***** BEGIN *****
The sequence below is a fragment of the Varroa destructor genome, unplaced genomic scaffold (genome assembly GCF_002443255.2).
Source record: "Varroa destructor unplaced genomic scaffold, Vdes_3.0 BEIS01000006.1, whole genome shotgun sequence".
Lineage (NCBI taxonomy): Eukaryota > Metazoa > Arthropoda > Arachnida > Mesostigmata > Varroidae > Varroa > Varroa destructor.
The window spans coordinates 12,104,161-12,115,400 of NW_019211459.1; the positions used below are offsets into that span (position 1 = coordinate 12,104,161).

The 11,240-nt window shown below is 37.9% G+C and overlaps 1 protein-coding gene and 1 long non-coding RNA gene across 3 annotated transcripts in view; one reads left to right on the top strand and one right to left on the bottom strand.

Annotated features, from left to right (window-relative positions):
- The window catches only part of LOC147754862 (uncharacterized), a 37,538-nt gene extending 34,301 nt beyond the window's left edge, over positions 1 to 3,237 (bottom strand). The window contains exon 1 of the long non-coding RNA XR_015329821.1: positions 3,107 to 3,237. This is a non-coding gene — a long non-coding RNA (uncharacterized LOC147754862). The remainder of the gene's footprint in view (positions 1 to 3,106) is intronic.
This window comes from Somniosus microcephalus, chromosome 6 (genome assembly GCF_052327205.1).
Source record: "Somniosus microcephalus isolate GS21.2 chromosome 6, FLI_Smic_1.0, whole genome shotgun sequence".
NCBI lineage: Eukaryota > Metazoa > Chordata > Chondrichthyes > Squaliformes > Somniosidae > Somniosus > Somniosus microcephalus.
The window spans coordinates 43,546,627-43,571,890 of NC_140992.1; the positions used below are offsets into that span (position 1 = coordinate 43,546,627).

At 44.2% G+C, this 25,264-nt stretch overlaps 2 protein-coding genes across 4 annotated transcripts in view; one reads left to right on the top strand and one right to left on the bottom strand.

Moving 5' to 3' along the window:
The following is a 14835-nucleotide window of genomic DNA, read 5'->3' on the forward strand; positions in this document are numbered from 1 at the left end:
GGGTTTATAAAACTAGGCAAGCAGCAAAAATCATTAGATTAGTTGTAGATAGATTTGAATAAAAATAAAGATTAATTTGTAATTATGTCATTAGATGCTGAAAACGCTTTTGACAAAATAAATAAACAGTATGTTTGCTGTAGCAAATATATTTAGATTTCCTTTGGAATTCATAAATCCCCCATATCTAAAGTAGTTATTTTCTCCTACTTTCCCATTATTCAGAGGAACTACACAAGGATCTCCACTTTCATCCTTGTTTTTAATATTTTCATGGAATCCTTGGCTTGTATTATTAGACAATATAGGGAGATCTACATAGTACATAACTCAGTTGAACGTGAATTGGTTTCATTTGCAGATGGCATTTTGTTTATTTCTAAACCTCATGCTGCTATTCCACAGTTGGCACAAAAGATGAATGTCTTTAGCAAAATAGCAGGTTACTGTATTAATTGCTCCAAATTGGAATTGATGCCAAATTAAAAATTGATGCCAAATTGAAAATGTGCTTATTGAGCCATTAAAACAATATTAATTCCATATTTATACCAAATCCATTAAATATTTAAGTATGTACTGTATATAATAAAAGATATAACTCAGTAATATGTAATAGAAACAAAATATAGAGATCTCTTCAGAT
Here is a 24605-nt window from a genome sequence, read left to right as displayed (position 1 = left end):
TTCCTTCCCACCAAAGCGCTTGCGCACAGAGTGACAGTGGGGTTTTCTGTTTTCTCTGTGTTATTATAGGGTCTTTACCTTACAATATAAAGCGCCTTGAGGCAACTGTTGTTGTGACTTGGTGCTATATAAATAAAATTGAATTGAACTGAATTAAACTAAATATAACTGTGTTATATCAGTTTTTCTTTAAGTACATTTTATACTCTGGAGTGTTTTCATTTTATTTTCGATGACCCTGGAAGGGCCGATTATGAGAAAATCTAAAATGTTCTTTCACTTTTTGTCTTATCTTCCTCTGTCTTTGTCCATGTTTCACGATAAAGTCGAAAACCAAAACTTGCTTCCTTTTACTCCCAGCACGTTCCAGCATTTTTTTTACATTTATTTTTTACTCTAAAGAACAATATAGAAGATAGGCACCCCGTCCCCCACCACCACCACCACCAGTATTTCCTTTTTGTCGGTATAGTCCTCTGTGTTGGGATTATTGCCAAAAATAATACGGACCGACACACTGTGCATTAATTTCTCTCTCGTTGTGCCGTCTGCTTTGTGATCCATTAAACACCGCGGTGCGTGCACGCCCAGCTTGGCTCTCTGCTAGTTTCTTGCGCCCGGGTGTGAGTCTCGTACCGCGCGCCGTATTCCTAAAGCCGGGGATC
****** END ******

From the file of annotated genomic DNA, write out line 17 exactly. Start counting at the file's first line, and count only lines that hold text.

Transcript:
TTCCTTCCCACCAAAGCGCTTGCGCACAGAGTGACAGTGGGGTTTTCTGTTTTCTCTGTGTTATTATAGGGTCTTTACCTTACAATATAAAGCGCCTTGAGGCAACTGTTGTTGTGACTTGGTGCTATATAAATAAAATTGAATTGAACTGAATTAAACTAAATATAACTGTGTTATATCAGTTTTTCTTTAAGTACATTTTATACTCTGGAGTGTTTTCATTTTATTTTCGATGACCCTGGAAGGGCCGATTATGAGAAAATCTAAAATGTTCTTTCACTTTTTGTCTTATCTTCCTCTGTCTTTGTCCATGTTTCACGATAAAGTCGAAAACCAAAACTTGCTTCCTTTTACTCCCAGCACGTTCCAGCATTTTTTTTACATTTATTTTTTACTCTAAAGAACAATATAGAAGATAGGCACCCCGTCCCCCACCACCACCACCACCAGTATTTCCTTTTTGTCGGTATAGTCCTCTGTGTTGGGATTATTGCCAAAAATAATACGGACCGACACACTGTGCATTAATTTCTCTCTCGTTGTGCCGTCTGCTTTGTGATCCATTAAACACCGCGGTGCGTGCACGCCCAGCTTGGCTCTCTGCTAGTTTCTTGCGCCCGGGTGTGAGTCTCGTACCGCGCGCCGTATTCCTAAAGCCGGGGATC